We then see a slow motion shot of Thor’s shield hitting the ground (‘B‘). The value in this shot is more about the direct symbolism of his actions, but the slow motion accentuates the beat and shows us that he isn’t casually throwing down the shield to launch another attack, but rather as an admission of defeat. This may seem obvious, but it’s fundamental to the storytelling.  We understand visually from the first few shots of this scene that Thor intends to sacrifice himself, even though it isn’t made crystal clear by the dialogue until a minute later.  So, it was critical that these first few shots of the scene to visually depict the emotional beat, otherwise the scene would have been massively convoluted.

The shot of Thor walking out to the Destroyer with his friends in the background (‘D‘) nails it home. The visual separation of Thor stepping in front of his out-of-focus friends shows that he is emerging from the group in order to sacrifice himself to save them.

The transference of power in this scene is shown by the progression of several sets of angles.  The first extreme wide shot we see is a slowly rising ground-level angle of Thor approaching the Destroyer (‘C‘).  Subsequent extreme wides (‘E‘ and ‘G‘) are shown from much higher angles.  This progression from a street-level angle on the scene to “gods’eye” overhead angles frames the showdown in a grater context: Thor and the Destroyer aren’t meeting for a pedestrian encounter, but rather one that will have much farther reaching ramifications (all the way up to Asgard).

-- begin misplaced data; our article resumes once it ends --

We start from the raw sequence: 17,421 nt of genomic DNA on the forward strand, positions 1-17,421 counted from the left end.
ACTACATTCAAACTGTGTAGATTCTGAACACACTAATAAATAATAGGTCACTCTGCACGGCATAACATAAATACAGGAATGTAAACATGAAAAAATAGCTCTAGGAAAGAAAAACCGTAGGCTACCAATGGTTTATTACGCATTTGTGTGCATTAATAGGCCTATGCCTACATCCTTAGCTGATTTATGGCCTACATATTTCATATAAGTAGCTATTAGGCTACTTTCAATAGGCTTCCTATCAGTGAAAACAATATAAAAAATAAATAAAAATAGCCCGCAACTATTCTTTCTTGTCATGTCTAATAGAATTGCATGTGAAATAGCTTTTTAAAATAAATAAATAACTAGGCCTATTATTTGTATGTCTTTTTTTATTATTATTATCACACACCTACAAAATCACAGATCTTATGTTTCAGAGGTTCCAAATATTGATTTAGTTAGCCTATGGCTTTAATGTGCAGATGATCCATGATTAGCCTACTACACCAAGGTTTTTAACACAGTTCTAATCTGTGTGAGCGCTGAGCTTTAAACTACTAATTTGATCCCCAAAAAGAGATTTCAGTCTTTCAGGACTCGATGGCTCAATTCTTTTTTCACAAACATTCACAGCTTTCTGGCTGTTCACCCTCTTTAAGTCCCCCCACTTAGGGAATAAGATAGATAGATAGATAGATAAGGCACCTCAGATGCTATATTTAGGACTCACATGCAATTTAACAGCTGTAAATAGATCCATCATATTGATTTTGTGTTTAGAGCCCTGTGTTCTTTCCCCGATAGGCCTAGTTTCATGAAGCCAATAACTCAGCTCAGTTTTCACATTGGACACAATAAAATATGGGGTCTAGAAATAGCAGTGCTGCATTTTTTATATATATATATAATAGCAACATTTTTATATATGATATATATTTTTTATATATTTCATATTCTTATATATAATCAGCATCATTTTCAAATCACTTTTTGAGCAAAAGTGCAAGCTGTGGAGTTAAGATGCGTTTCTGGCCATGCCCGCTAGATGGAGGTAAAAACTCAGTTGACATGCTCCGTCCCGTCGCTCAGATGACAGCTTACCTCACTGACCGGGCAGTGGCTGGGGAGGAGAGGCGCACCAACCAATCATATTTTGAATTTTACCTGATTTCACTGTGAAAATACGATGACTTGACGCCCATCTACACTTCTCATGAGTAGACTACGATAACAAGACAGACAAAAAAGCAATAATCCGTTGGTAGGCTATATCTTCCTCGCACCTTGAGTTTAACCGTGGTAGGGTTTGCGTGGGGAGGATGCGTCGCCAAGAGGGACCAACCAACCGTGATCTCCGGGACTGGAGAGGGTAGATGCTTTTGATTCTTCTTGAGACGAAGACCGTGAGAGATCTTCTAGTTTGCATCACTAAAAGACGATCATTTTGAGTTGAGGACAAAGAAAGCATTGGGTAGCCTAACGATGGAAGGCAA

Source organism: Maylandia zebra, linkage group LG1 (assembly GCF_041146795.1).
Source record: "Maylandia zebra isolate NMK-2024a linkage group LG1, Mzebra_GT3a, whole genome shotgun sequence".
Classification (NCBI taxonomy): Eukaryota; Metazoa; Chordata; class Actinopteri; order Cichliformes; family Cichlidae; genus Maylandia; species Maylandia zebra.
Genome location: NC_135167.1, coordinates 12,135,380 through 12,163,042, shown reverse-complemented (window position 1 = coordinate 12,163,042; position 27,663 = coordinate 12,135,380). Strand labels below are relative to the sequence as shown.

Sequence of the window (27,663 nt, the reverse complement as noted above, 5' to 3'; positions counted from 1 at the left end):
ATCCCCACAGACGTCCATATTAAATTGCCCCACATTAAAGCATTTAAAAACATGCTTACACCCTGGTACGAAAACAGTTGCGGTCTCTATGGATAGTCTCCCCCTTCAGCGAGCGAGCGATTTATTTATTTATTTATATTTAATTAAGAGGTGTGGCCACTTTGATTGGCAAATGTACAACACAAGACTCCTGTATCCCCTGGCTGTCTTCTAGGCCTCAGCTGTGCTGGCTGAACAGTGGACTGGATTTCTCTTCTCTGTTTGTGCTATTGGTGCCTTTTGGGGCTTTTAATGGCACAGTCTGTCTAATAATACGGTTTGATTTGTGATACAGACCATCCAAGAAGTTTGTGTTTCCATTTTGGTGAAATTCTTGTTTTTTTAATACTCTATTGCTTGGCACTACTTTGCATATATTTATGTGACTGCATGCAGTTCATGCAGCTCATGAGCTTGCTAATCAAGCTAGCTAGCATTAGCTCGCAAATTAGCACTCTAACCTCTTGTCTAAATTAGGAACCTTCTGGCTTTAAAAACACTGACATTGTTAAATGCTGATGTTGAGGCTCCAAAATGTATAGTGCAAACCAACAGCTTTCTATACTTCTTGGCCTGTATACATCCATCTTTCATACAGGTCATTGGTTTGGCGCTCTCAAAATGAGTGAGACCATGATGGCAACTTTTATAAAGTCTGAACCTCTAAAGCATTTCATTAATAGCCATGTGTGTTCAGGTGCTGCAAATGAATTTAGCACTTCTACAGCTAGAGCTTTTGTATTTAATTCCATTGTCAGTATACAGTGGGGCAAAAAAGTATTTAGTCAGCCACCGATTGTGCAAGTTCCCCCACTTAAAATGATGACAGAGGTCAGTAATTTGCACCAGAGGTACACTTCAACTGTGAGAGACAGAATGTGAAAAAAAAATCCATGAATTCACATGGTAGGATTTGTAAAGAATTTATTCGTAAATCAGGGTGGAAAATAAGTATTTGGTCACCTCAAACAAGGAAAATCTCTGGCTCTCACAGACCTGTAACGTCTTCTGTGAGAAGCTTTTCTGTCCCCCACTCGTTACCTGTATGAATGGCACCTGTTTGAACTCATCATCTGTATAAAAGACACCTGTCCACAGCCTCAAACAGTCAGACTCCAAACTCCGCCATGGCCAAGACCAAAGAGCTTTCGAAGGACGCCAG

The first angle we see of Loki is a high angle which is slowly booming down (‘H‘), followed by low angles ‘L‘ and ‘P‘, portraying Loki as increasingly dominant by progressing from higher to lower angles over the course of the scene, and showing (one half of the) transference of power from Thor to Loki .

Likewise, the shots of the Destroyer, from a straight-on medium close-up (‘J‘) to a low angle medium close-up (‘M‘), also show the transference of power by becoming progressively lower in angle. These shots also depict the Destroyer as compositionally stronger than Thor by showing it in a relatively immobile center-punched composition in contrast to Thor’s shortsighted composition in his medium close-up (‘F‘).  We also get the same sense from an extreme wide low angle shot of the Destroyer towering over Thor (‘K‘). The increasingly lower angles on Loki and the Destroyer and increasingly high angles on Thor culminate with a directly overhead medium shot on Thor (‘N‘), the apex to this progression (the most severely high angle possible), and the final portrayal of his sacrifice.

At the end of the scene, we return to an extreme wide shot (‘Q‘), at a ground-level angle, with Thor’s crumpled body in the foreground. This return to a pedestrian angle (a resolution of the previous high/low angle progression of the scene) lets us know that the sacrifice is complete, which leads us (really, tricks us) into believing that Thor is dead.

Thor angle 'A'


Thor angle 'B'


Thor angle 'C'


Thor angle 'D'


Thor angle 'E'


Thor angle 'F'


Thor angle 'G'


Thor angle 'H'


Thor angle 'J'


Thor angle 'K'


Thor angle 'L'


Thor angle 'M'


Thor angle 'N'


Thor angle 'P'


Thor angle 'Q'


© 2012 Benjamin Kantor. All rights reserved.